Someone I know died today. Although I didn’t know him well, and haven’t seen him in over 20 years, I remember him. In our years at summer camp and at our small Jewish day school, where he was a couple of grades ahead of me, he struck me as simultaneously cool and kind — the sort of kid who was well-liked both by other kids and by their parents.
I’ve been thinking about him and his family a lot over the past few months, ever since I learned that he had terminal brain cancer and was receiving hospice care. The last time I attended Shabbat services and the rabbi paused during the “mi shebeirach” — a prayer said for those in need of healing — to ask for the names of the ill, I thought about saying his name, but stopped myself. The words of the blessing, which at my congregation we sing together, didn’t seem right:
“Bless those in need of healing with ‘refuah shleima’: The renewal of body, the renewal of spirit and let us say, Amen.”
Praying for the “renewal” of someone close to death didn’t make sense to me. It seemed too rosy, the liturgical equivalent of wishing the dying person a “speedy recovery!” In Parshat Nitzavim, the Torah portion we recite on Yom Kippur, Moses commands the Israelites to “choose life.” But does this decree require that we deny death, even when it is at our doorstep?
Not necessarily. When I spoke about it with my rabbi, he suggested that I could interpret the words of the “mi shebeirach” to match my feelings more closely. The word “shleima” in the phrase “refuah shleima” means “whole,” and is related to “shalom,” the word for peace. It is fitting, he argued, to wish a dying person a sense of wholeness and peace before he dies. He also pointed out that in the blessing, we ask not only for the renewal of body, but also the renewal of spirit.
In other words, we’re hoping for a physical recovery, if possible, but if not, then a spiritual one. As we were talking, I realized, too, that hospice care for a terminally ill patient does seek physical renewal — if not complete recovery — by aiming to make the person as comfortable and pain-free as possible.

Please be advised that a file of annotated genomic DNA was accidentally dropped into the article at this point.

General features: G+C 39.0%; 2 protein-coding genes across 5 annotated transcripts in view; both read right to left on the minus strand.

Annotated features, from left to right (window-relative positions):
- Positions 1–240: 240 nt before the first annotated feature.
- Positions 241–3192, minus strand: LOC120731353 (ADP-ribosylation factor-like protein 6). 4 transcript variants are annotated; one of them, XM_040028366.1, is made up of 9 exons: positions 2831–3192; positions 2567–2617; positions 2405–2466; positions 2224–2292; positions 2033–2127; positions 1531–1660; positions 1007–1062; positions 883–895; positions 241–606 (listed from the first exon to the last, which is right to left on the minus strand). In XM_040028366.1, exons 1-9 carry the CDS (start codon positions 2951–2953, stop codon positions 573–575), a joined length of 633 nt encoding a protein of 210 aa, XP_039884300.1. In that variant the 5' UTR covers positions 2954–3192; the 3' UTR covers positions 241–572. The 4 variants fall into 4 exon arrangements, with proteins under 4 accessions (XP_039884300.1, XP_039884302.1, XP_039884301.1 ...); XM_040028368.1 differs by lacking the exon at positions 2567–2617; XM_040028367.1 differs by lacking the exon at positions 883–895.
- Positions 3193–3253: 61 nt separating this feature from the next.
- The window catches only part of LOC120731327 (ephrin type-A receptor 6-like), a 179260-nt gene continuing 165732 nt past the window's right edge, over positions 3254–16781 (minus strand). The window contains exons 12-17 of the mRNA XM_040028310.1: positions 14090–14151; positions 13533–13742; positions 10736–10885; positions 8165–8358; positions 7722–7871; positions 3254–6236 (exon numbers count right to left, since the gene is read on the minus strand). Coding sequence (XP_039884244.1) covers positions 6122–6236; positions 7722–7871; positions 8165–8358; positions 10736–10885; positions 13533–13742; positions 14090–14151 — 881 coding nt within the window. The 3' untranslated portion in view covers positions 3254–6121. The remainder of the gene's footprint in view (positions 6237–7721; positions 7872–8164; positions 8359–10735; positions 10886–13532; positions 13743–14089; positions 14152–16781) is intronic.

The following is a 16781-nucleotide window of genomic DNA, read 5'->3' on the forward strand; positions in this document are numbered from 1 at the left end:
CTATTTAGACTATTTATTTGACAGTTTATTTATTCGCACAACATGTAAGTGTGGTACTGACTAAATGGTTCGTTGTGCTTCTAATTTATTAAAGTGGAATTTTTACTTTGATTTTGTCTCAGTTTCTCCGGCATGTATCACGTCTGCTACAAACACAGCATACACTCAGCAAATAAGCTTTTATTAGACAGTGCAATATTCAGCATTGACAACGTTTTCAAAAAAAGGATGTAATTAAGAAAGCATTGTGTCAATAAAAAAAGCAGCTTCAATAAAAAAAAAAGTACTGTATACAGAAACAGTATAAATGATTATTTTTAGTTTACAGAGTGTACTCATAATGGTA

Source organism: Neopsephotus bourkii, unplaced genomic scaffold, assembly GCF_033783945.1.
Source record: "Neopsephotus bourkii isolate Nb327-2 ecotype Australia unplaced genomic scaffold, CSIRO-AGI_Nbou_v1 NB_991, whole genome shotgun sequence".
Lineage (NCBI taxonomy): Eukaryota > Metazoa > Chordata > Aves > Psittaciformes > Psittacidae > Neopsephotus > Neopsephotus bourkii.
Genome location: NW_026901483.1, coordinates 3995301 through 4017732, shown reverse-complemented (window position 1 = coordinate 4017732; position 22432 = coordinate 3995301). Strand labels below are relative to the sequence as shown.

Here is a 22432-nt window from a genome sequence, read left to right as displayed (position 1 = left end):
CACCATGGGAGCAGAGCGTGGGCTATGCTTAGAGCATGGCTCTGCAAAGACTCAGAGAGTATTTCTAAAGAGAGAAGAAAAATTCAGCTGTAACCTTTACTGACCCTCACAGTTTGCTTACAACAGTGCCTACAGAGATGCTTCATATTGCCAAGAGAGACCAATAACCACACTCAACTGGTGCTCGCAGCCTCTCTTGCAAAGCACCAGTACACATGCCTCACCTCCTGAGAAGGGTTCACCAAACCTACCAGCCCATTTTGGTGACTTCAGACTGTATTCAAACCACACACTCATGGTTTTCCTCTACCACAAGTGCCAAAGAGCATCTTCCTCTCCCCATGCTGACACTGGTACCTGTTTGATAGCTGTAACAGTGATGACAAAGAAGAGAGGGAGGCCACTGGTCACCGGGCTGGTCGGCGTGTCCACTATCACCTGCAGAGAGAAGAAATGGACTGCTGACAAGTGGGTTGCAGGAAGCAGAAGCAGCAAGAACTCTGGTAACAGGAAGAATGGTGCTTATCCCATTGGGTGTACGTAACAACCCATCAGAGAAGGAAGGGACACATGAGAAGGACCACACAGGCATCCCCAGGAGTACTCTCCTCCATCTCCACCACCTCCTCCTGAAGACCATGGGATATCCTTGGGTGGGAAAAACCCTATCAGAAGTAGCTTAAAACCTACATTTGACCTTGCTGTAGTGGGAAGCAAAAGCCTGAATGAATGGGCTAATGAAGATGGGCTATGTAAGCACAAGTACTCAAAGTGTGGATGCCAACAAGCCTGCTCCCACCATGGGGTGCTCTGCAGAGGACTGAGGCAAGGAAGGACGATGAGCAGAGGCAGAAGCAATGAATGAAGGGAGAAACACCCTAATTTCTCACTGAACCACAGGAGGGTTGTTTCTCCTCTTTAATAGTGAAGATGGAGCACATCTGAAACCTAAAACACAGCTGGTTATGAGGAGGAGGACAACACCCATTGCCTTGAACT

Still, I wondered if there was a prayer that confronted death directly. I suffered my own loss 15 years ago when my mother died. Because her death was sudden, I couldn’t prepare for it beforehand. But in the aftermath, I tried to deal with it as directly as I could manage. Reciting the mourner’s kaddish helped a bit, not so much because I derived meaning from the words — they sing God’s praises and don’t even mention the deceased — but because I took comfort in the ritual.
But I needed more. I needed to talk about my mother and my grief with close friends and family, with the members of my bereavement group, and with a therapist. I needed to write about it, and I still do. I need to confront death — both the idea and the actuality of it — in order to live with it. Words help me do that.
My rabbi told me about the “vidui,” or final confessional, a prayer that addresses death directly:
“I acknowledge, Eternal One, my God and God of my ancestors, that both my healing and my death are in Your hands.
May it be that you send me a complete healing, but if my death is now Your inevitable will, may I accept it in love. If I have offended or hurt anyone, I beg their forgiveness. May my death be an atonement for all the sins, iniquities and transgressions I have committed against You. Grant me the abounding happiness that is treasured up for the righteous. Make known to me the path of life; in Your presence is the fullness of joy, at Your right hand is eternal bliss. You who are the father of orphans and guardian of widows, protect my dear ones with whose souls my own soul is bound up. Into Your hand I entrust my spirit; You have redeemed me, Eternal One, God of Truth. Amen.”
I like that this prayer openly acknowledges the possibility of death instead of simply seeking recovery.
And I appreciate the wish for protection of loved ones. It is those close to the dying person, after all, who are most affected by that person’s death, and they deserve to be considered. My rabbi told me that when he recites this prayer on behalf of a dying person, family members in the room often tell him how comforting it is.
But what about right now? It’s too late for the “mi sheberach” this time. Maybe next time I know someone who is terminally ill, I will overcome my tendency to interpret prayers in the most literal way possible.
But for now, I will offer my own blessing. It came to me after reading Atul Gawande’s 2014 book, “Being Mortal,” in which he writes, “Endings matter, not just for the person but, perhaps even more, for the ones left behind.”
Gawande raises the possibility of a good ending, something we rarely hear about, at least not in prayer. What that means is different for different people, he says, but often includes being with loved ones and being as physically comfortable as possible. Above all, it means living out the last days of your life on your own terms, something my mother didn’t get to do.
I hope Matthew did. And I hope it was a peaceful ending for the ones he left behind.
Jennifer Richler is a freelance writer living in Bloomington, Ind.